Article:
She is divided into seven watertight compartments by athwartship bulkheads. The foremost one is the usual collision bulkhead. Between this and the foremost engine room bulkhead are Nos. 1 and 2 holds, separated by a watertight bulkhead. Abaft the after engine room are two more holds, divided in the same manner as the forward ones, and astern is another compartment, in which all stores are kept. Coal bunkers form a protection for the engines and boilers. Fore and aft the ship, as low down as possible, are a number of ballast tanks, which can be filled with or emptied of water as occasion requires to alter the trim of the ship. Extending over all holds there is a strong iron lower deck, about 8 feet below the upper deck, which is pierced with a hatch over each hold immediately under a corresponding hatch in the upper deck, for stowing and unstowing cargo.



In the engine room there are six steam pumps, two of them bilge pumps, worked by the main crossheads, for clearing the engine room of water. For pumping out the ballast tanks there are two more, which have their own independent engines. The remaining two are for various purposes. Besides these there are several hand pumps on the upper deck.

Having been built in 1885, the Ulunda is almost a new ship, and has been used principally as a cargo steamer, though she is provided also with a saloon and staterooms for a few passengers. She was on her way from St. John, New Brunswick, to Halifax, when during a thick fog she struck on Cowl Ledge, a reef between Bryer and Long Islands, on the southwest coast of Nova Scotia, about half a mile from the shore. The cause of the disaster was probably one of the strong tide eddies which exist in the Bay of Fundy, and which had set her in toward the shore. It was calm at the time, and she was making seven knots an hour; and, being close to the shore, leads should have been going in the chains. Had this precaution been taken, very probably she would have been able to stop or anchor in time to avert this catastrophe. There was no cargo on board, it being intended to ship one at Halifax for London.

When ashore on this reef she was sold by public auction at Halifax, and fell to a syndicate of private individuals for L440. These gentlemen at once decided to raise her if possible, transport her into dock, and repair her. They commissioned Captain Kelly, of the Princess Beatrice, a ship then in harbor, to visit her and see what could be done for that purpose. He went with a hired crew to Annapolis, and from thence proceeded to the steamer by means of a tug, a distance of about forty miles. When they arrived they found the Ulunda with her head to sea, and her stern in only 2 ft. of water at low tide, with a list of 30 deg. to port and her foremast broken short off. At high tide the water flowed over the upper deck. On examination, the engine room was found full of water, which did not rise and fall with the tide, showing that it had been filled at high tide through its skylight. No. 3 hold was also full, but had a slight leak, which was shown by the water falling slowly at low tide and rising in the same manner at high water. The other three holds were hopelessly leaky.

Upon investigation, it was decided to pump out the engine room compartment and No. 3 hold, and to make the iron lower deck watertight over the remaining holds. For this purpose three powerful pumps, with the necessary boilers, were obtained from Halifax, sent by rail to Annapolis, and then shipped on board a tug, from which they were hoisted into the Ulunda by means of the derricks on the mainmast. These were centrifugal pumps, capable of discharging 2,000 gallons a minute each. One was placed in the engine room, another with its suction in No. 3 hold, and when these two compartments were pumped dry, it was found that in No. 3 hold the leak was easily kept under, while in the engine room there was no leak at all. The third pump was not used.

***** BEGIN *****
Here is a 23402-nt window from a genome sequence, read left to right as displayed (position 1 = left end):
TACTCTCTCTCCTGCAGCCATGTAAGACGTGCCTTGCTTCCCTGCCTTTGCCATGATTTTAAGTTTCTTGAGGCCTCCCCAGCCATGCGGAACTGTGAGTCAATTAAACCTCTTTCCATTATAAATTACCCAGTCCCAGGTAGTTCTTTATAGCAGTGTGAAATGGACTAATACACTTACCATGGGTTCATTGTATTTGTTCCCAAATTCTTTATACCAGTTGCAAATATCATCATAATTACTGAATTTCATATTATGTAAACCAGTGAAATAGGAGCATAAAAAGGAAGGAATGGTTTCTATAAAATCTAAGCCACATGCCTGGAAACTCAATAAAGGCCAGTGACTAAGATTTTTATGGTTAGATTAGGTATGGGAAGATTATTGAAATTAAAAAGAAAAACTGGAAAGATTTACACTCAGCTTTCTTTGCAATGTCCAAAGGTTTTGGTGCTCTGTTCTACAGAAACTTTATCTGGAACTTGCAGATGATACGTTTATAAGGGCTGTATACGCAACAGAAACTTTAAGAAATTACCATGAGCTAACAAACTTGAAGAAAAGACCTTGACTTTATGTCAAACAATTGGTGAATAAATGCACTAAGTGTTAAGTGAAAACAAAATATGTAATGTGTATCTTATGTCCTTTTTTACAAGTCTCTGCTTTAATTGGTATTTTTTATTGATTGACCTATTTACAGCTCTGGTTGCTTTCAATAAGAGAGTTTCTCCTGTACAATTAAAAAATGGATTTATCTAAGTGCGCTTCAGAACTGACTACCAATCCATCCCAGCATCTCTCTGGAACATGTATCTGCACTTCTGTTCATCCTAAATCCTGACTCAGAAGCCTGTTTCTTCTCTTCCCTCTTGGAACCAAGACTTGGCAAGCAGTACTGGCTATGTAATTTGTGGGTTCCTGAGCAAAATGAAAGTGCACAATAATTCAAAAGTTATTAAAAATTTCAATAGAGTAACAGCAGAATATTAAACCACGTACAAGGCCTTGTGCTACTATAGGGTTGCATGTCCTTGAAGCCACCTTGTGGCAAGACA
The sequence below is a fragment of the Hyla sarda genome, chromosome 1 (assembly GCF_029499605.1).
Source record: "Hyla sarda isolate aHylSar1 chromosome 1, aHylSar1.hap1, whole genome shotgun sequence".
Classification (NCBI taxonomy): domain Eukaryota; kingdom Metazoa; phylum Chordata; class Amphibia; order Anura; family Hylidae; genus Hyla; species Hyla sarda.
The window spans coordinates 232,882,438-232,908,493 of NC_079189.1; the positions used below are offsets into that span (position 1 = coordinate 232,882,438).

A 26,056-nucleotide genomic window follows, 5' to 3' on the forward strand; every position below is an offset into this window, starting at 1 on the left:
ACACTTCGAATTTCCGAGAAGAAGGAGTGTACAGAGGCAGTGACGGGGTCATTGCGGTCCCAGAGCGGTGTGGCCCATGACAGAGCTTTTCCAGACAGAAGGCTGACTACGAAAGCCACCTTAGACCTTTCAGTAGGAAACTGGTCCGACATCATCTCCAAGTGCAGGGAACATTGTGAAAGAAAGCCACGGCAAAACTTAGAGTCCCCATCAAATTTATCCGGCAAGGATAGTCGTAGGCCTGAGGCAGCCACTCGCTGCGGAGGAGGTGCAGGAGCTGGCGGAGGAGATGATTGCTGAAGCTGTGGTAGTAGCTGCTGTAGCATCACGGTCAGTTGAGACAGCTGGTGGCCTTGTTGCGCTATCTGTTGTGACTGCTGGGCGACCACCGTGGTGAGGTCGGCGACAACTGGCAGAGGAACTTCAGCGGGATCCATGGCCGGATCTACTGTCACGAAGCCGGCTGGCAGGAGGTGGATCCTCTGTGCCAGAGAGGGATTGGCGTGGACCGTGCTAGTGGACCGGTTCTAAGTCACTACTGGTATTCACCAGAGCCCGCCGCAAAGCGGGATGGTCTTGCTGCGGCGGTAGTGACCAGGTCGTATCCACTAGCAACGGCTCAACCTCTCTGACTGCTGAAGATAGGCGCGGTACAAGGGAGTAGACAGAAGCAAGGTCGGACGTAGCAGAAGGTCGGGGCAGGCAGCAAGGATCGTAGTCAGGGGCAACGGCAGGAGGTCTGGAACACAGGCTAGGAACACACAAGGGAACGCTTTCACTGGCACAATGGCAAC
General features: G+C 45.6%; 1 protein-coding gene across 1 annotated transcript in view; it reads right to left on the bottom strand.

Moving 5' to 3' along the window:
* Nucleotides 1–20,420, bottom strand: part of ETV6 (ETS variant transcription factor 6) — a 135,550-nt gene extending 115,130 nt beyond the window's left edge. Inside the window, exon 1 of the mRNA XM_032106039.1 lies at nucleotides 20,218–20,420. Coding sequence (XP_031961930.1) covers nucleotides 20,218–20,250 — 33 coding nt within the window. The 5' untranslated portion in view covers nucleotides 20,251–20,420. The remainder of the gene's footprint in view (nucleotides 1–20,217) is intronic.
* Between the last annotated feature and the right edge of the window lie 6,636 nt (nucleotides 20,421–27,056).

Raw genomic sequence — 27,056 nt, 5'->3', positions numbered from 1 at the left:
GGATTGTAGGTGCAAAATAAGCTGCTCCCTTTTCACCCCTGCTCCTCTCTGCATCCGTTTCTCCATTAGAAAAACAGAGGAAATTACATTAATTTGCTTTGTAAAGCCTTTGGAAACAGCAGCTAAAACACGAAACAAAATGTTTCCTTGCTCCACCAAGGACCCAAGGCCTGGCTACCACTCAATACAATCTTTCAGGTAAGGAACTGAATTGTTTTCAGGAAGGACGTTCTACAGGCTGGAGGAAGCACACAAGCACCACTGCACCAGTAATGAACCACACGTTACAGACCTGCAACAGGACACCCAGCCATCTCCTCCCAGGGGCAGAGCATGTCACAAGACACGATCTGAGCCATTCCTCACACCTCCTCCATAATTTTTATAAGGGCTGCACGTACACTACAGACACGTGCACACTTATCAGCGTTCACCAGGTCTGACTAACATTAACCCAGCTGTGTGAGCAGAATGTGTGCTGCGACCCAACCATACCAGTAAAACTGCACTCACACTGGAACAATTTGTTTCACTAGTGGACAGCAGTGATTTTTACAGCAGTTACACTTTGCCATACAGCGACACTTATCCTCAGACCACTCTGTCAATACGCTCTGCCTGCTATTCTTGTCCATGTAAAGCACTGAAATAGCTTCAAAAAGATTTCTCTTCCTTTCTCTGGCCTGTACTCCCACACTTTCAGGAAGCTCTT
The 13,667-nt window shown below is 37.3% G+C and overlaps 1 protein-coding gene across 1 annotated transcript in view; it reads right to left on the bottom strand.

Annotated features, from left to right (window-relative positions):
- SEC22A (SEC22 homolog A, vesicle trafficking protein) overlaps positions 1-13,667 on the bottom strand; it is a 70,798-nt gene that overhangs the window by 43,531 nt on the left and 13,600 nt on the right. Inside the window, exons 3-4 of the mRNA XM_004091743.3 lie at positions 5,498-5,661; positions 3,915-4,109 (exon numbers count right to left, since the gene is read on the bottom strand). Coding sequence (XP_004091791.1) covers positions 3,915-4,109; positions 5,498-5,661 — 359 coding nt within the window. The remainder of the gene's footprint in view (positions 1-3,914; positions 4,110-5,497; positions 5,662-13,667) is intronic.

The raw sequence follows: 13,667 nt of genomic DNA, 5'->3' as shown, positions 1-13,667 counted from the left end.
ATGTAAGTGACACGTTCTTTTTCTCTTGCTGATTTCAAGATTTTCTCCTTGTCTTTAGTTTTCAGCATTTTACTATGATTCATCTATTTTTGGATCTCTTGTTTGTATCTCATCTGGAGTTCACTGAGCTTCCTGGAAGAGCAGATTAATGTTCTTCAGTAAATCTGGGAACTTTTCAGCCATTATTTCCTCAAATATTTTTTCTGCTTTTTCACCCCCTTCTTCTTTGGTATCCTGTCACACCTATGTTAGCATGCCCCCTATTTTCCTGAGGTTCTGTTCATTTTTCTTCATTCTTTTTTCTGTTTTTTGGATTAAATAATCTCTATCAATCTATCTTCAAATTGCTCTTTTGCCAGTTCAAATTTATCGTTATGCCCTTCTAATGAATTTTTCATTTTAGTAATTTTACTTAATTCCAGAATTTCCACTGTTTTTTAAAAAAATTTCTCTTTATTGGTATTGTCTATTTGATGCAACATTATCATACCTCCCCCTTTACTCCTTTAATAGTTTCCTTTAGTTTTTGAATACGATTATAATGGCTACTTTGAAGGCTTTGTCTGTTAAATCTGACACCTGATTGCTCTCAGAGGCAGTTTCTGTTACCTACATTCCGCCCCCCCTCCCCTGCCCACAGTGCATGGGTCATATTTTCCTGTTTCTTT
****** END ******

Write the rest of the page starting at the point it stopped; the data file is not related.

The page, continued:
In the two foremost holds 2,000 large casks were then placed, and all the hatches over the leaky holds—Nos. 1, 2, and 4—were battened down, and made airtight with felt, pitch, tow, etc. A small hole was then made in Nos. 1 and 2 hatches, about 2 ft. square. When the tide had sunk its farthest, these two holes were closed and made perfectly airtight, in the same manner as the hatches had been.

Before this took place the whole of the lower deck over the badly damaged holds had been prevented from bursting up by means of wooden shores, which were placed in rows about 4 ft. apart, and wedged firmly into position. The wood for the shores was obtained from Annapolis, and the casks from St. John. The ship went ashore on August 26, 1890. This work was commenced on September 8, and completed ten days afterward.

The labor of repairing her could only be carried out at low tide, and only then with the greatest difficulty, as the decks were very slippery with weeds, etc., and inclined at an angle of 30 deg. Everything was ready for floating her off at high tide on the 18th, and the hatches were closed up on that day.

She was raised off the rocks by the water rising and compressing the air in the two foremost holds, assisted by the buoyancy of the engine room and No. 3 compartments. At high water the bow was afloat, but she was aground by the stern. When, however, she was taken in tow by three tugs, she slowly slid down the reef and floated into deep water. One tug was placed on each bow, and the third was ahead. In this state she was towed into West Port, a distance of four miles, and there beached on a sheltered stretch of sand.

The casks performed no part in floating the ship off, but were only there in case the great pressure of air should cause the escape of some of it, in which event all the space underneath the lower deck would soon have been occupied with water instead of air. These casks would then, of course, have served to displace a large amount of this water, and so keep her afloat. Luckily the deck did not leak, and the barrels were thus not instrumental in the raising.